Teaching Traveling: There are some excellent programs to help teachers travel free with student groups. Florida teacher Scott Goldsher will tell us about one he used to travel with students to Costa Rica.
Scott, as background, how did you get into teaching in the first place?
S: I was born and raised in Baltimore where I attended undergraduate school at the University of Maryland in Baltimore County studying Pre-Med. From there I moved to Chicago where I completed my B.S. in Human Biology and my Doctorate of Chiropractic.
I returned to Baltimore where I practiced for 14 years until suffering a knee injury that led to my entering the field of education. I moved to Florida to be closer to my family and taught Anatomy & Physiology to Allied Health Professionals for a year until accepting a position in the Palm Beach County School District.
Starting as a middle school science teacher I had found my second calling.
After a year teaching science I was asked to start a Pre-Medical Sciences Academy at my school as well as revamp the current curriculum to bring the program to the middle school students.
After writing the proposal and being awarded the academy I was involved in designing the new room as well as raising all the funds to start the program.
I taught at the school for 6 years until I accepted a position teaching A&P at a Technical College in Oklahoma. Unfortunately about three months into my new job I suffered a heart attack at age 45 and returned to Florida to rehabilitate.
I am currently back with the Palm Beach County School District starting their first ever B. E. A. R. Academy (Biomedical Engineering Animation Robotics).
TT: What a story! How did you start traveling the world?
S: I began traveling after moving to Florida, spending 2 summers in Europe and visiting over 20 countries.
While my adventures were extensive, some of my most memorable were seeing the Eagles in Dublin, running with the bulls in Pamplona (scary), attending the World Cup in Germany, and visiting Auschwitz in Poland.
TT: Wow! So how did you transition from your own travels to group travels with students?
S: Having got the travel bug, I wanted my students to experience other cultures and grow as individuals while having a great time in the process.
I contacted EF Tours after hearing about them from a colleague and traveled to Paris for a weekend seminar to learn about the program and the company.
TT: Nice! I also did an EF Teacher Training Tour, but mine was in Spain. It was great!
Did that experience influence your decision to travel with EF?
S: I was completely impressed with my EF experience in Paris, so I decided to head a trip to Costa Rica. There, the students could participate in such activities as Zip Lining, getting to hike and ride horseback in the rain forest, seeing amazing wildlife, staring into the face of an active Volcano, and bathing in the Hot Springs.
TT: What ended being the best part of your group student travel to Costa Rica?
S: The greatest experience though was our visit to a one room school in Monteverdi.
After several hours on the bus riding up the mountain on dirt roads and along cliff edges, we arrived at the school.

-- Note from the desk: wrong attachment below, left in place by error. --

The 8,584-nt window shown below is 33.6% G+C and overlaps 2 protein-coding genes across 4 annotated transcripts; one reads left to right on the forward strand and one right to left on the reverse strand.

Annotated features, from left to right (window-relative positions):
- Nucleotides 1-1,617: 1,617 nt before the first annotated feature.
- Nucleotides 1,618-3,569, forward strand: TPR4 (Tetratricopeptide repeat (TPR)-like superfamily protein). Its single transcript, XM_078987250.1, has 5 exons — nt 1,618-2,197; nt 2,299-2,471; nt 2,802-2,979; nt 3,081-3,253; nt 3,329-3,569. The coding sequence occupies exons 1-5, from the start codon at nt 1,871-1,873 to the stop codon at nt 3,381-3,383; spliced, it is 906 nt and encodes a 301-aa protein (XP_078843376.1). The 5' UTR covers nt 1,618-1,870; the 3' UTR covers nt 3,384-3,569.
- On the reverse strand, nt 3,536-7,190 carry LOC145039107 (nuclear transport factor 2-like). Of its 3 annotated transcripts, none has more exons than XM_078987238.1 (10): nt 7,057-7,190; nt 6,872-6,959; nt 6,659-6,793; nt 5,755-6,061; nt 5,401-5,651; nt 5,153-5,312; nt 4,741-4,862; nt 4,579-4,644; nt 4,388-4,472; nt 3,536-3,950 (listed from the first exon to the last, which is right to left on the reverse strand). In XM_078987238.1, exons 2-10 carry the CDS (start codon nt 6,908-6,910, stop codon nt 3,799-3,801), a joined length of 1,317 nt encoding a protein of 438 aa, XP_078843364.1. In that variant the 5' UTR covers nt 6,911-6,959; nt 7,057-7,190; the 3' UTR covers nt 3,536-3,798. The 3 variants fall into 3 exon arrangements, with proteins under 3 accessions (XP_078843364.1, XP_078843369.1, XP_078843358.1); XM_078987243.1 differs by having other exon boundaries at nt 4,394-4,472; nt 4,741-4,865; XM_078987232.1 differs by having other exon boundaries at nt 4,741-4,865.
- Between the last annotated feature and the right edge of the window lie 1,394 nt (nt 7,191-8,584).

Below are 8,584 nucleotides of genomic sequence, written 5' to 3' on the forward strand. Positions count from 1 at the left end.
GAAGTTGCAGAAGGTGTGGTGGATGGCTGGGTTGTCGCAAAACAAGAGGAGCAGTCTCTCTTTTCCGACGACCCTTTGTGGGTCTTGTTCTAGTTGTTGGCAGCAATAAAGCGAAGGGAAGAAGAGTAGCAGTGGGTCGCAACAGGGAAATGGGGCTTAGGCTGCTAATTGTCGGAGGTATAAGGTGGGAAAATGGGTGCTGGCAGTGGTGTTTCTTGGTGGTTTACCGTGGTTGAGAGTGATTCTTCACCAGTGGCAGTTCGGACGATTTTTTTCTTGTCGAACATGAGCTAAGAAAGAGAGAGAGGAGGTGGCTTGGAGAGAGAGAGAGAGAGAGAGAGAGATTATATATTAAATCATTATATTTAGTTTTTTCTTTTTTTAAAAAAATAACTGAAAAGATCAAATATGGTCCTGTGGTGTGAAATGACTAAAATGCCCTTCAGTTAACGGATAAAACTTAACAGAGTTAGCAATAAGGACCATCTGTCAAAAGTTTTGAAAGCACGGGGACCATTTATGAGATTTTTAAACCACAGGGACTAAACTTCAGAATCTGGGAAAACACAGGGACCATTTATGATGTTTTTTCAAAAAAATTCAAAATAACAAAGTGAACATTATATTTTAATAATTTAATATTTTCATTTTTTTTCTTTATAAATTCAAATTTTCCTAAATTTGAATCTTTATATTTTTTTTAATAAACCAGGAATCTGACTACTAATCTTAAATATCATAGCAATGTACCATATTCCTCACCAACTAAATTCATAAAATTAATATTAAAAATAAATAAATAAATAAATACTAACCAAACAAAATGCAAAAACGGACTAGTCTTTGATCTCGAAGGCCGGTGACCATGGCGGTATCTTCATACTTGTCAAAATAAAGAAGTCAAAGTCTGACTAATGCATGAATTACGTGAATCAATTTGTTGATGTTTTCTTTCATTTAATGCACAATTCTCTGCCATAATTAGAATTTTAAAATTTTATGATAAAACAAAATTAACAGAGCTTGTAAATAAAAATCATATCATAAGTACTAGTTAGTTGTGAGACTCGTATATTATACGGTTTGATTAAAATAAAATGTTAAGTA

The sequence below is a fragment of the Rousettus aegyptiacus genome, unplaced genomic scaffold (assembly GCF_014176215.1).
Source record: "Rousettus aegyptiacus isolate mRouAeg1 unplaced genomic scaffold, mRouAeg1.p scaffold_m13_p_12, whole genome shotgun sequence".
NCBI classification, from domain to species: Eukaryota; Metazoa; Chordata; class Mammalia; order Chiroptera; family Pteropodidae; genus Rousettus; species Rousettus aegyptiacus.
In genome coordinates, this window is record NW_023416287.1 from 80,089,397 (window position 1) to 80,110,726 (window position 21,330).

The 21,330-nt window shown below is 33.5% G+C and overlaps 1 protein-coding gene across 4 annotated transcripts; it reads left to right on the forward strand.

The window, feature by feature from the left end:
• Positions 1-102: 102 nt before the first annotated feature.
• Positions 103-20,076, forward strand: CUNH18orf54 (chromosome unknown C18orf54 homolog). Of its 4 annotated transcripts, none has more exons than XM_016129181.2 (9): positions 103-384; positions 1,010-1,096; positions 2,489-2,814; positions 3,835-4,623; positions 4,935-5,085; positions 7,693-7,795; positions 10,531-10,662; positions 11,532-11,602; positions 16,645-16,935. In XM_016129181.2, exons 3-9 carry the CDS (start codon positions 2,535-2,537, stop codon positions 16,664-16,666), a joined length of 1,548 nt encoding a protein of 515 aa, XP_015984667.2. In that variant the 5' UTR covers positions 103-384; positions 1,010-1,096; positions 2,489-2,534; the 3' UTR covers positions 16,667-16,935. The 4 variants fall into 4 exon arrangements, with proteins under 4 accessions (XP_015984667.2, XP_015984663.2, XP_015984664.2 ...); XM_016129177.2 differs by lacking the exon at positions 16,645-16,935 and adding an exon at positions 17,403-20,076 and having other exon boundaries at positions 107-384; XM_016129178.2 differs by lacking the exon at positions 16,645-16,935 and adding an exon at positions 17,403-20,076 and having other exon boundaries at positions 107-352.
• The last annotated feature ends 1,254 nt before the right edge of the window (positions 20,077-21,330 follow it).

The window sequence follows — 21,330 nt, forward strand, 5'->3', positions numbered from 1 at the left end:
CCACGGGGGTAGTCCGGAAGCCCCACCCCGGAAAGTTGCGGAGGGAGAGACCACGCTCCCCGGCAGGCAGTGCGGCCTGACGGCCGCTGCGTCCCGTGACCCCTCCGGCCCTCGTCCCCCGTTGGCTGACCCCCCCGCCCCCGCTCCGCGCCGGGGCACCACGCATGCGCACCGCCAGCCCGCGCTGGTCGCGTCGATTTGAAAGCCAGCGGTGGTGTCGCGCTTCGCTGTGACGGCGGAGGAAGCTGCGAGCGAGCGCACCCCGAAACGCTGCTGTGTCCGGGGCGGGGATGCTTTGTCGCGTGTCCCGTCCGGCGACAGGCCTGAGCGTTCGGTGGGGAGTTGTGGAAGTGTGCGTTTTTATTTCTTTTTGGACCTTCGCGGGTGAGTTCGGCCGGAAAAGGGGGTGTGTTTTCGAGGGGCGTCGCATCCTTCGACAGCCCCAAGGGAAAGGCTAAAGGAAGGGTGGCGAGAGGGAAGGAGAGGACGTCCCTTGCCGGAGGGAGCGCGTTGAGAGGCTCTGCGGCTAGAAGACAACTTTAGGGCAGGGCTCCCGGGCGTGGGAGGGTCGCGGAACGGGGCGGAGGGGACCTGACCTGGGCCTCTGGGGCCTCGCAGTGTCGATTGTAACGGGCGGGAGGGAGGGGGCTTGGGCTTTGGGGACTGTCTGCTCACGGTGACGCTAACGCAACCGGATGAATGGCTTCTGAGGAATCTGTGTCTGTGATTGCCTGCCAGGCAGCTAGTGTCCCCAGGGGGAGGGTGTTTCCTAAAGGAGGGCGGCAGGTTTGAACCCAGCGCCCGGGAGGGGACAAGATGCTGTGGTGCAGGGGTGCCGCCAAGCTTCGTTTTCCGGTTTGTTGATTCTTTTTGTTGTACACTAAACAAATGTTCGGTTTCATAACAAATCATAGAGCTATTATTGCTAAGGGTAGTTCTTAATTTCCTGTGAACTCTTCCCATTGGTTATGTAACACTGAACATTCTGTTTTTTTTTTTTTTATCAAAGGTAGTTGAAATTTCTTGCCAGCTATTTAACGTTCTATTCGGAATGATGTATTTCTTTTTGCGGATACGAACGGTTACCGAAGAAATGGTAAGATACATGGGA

We were greeted by the local children who were dressed in their traditional clothing.
One by one as our students left the bus, they were escorted to the school by the kids.
Once inside, we were served freshly squeezed juice and a local pastry that the students had prepared. This was followed by a performance of traditional song and dance.
We then went to visit their school house where our students got to see what little their counterparts had to work with.
To say that this was eye opening is an understatement.
The school had one old computer and barely enough supplies to go around, yet the children could not have been happier.
The smiles on their faces as we gave them our contact information to stay in touch was priceless.
As we were driving away, our kids decided to collect supplies and send them to their new friends. I was perhaps as proud and touched by their gesture as I have been at any time during my short teaching career.
TT: What a powerful story!
How did your students pay for this life-changing Costa Rica trip?
S: In order to pay for their trip, the students organized several fund raisers both in and out of school.
They also wrote to family and friends to explain where they wanted to go and why.
All 10 of the students were able to raise enough money to go on the trip.
TT: When I led a student trip to China, I had a similar experience in that I was inspired with the passion with which all 42 Boston students raised money for the trip!
So, Scott, what advice would you give to other teachers who dream of travel?
S: I would tell other teachers who are thinking about traveling with their students to investigate several companies (EF was great!) and decide where to travel before presenting it to the kids.
In order for the trip to go as smoothly as possible, you need to plan, plan, and plan again.
I would also like to say, don’t underestimate your students and the power of travel. It will be as eye-opening for you as it will be for them.
TT: Wonderful advice! Readers, what questions or comments do you have for Scott?
The author, Lillie Marshall, is a 6-foot-tall National Board Certified Teacher of English from Boston who has been a public school educator since 2003. She launched TeachingTraveling.com in 2010 to share expert global education resources, and over 1.6 million readers have visited over the past decade. Lillie also runs AroundTheWorld L.com Travel and Life Blog, and DrawingsOf.com for educational art. Do stay in touch via subscribing to her monthly newsletter, and following @WorldLillie on social media!